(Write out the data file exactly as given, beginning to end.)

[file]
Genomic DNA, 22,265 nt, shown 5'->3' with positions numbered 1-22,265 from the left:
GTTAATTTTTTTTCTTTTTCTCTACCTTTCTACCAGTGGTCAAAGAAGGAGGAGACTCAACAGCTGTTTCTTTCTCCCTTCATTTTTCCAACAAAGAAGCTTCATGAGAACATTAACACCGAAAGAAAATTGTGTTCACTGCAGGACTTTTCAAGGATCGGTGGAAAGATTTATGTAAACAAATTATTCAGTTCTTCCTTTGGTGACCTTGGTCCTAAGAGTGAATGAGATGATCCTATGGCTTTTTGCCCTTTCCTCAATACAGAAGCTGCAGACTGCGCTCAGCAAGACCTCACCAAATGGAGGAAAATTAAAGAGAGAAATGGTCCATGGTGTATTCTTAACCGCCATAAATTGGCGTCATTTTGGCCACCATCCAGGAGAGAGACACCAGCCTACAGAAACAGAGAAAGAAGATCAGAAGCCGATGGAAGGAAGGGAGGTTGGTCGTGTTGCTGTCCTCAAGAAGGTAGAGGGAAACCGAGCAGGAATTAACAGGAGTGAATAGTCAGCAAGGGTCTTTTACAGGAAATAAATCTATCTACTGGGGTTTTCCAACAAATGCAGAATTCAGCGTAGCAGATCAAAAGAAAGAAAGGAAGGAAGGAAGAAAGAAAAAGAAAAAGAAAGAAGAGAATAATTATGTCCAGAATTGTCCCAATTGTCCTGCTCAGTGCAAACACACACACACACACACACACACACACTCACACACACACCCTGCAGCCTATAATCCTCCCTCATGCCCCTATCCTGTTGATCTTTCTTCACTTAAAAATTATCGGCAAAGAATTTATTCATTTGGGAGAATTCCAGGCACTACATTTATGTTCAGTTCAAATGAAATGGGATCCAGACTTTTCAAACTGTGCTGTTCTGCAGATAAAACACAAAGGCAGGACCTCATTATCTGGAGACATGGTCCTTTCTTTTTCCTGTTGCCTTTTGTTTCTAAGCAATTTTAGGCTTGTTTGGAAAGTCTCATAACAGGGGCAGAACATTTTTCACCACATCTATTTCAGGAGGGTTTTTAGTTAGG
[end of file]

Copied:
Genomic DNA, 22,265 nt, shown 5'->3' with positions numbered 1-22,265 from the left:
GTTAATTTTTTTTCTTTTTCTCTACCTTTCTACCAGTGGTCAAAGAAGGAGGAGACTCAACAGCTGTTTCTTTCTCCCTTCATTTTTCCAACAAAGAAGCTTCATGAGAACATTAACACCGAAAGAAAATTGTGTTCACTGCAGGACTTTTCAAGGATCGGTGGAAAGATTTATGTAAACAAATTATTCAGTTCTTCCTTTGGTGACCTTGGTCCTAAGAGTGAATGAGATGATCCTATGGCTTTTTGCCCTTTCCTCAATACAGAAGCTGCAGACTGCGCTCAGCAAGACCTCACCAAATGGAGGAAAATTAAAGAGAGAAATGGTCCATGGTGTATTCTTAACCGCCATAAATTGGCGTCATTTTGGCCACCATCCAGGAGAGAGACACCAGCCTACAGAAACAGAGAAAGAAGATCAGAAGCCGATGGAAGGAAGGGAGGTTGGTCGTGTTGCTGTCCTCAAGAAGGTAGAGGGAAACCGAGCAGGAATTAACAGGAGTGAATAGTCAGCAAGGGTCTTTTACAGGAAATAAATCTATCTACTGGGGTTTTCCAACAAATGCAGAATTCAGCGTAGCAGATCAAAAGAAAGAAAGGAAGGAAGGAAGAAAGAAAAAGAAAAAGAAAGAAGAGAATAATTATGTCCAGAATTGTCCCAATTGTCCTGCTCAGTGCAAACACACACACACACACACACACACACACTCACACACACACCCTGCAGCCTATAATCCTCCCTCATGCCCCTATCCTGTTGATCTTTCTTCACTTAAAAATTATCGGCAAAGAATTTATTCATTTGGGAGAATTCCAGGCACTACATTTATGTTCAGTTCAAATGAAATGGGATCCAGACTTTTCAAACTGTGCTGTTCTGCAGATAAAACACAAAGGCAGGACCTCATTATCTGGAGACATGGTCCTTTCTTTTTCCTGTTGCCTTTTGTTTCTAAGCAATTTTAGGCTTGTTTGGAAAGTCTCATAACAGGGGCAGAACATTTTTCACCACATCTATTTCAGGAGGGTTTTTAGTTAGG